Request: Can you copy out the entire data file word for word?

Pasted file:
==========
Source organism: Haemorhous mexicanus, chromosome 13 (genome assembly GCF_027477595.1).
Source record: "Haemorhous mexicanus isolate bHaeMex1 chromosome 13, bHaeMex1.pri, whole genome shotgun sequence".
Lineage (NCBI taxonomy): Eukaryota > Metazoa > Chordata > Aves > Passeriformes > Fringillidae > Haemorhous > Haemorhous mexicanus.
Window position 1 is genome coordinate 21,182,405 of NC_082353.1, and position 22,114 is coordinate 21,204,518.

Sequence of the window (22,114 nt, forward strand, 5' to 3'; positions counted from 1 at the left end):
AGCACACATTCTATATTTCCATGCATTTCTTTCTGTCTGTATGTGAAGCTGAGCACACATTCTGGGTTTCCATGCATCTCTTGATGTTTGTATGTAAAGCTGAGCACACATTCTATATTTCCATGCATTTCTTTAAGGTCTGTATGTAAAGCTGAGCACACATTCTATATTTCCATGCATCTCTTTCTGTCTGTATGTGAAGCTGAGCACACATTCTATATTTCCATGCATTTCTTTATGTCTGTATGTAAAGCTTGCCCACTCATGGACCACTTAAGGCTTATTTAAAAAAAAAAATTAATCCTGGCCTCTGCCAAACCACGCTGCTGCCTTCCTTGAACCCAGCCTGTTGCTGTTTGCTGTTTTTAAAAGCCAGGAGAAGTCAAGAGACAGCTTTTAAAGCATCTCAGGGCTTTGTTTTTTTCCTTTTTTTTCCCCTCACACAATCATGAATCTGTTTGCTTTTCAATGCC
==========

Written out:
Source organism: Haemorhous mexicanus, chromosome 13 (genome assembly GCF_027477595.1).
Source record: "Haemorhous mexicanus isolate bHaeMex1 chromosome 13, bHaeMex1.pri, whole genome shotgun sequence".
Lineage (NCBI taxonomy): Eukaryota > Metazoa > Chordata > Aves > Passeriformes > Fringillidae > Haemorhous > Haemorhous mexicanus.
Window position 1 is genome coordinate 21,182,405 of NC_082353.1, and position 22,114 is coordinate 21,204,518.

Sequence of the window (22,114 nt, forward strand, 5' to 3'; positions counted from 1 at the left end):
AGCACACATTCTATATTTCCATGCATTTCTTTCTGTCTGTATGTGAAGCTGAGCACACATTCTGGGTTTCCATGCATCTCTTGATGTTTGTATGTAAAGCTGAGCACACATTCTATATTTCCATGCATTTCTTTAAGGTCTGTATGTAAAGCTGAGCACACATTCTATATTTCCATGCATCTCTTTCTGTCTGTATGTGAAGCTGAGCACACATTCTATATTTCCATGCATTTCTTTATGTCTGTATGTAAAGCTTGCCCACTCATGGACCACTTAAGGCTTATTTAAAAAAAAAAATTAATCCTGGCCTCTGCCAAACCACGCTGCTGCCTTCCTTGAACCCAGCCTGTTGCTGTTTGCTGTTTTTAAAAGCCAGGAGAAGTCAAGAGACAGCTTTTAAAGCATCTCAGGGCTTTGTTTTTTTCCTTTTTTTTCCCCTCACACAATCATGAATCTGTTTGCTTTTCAATGCC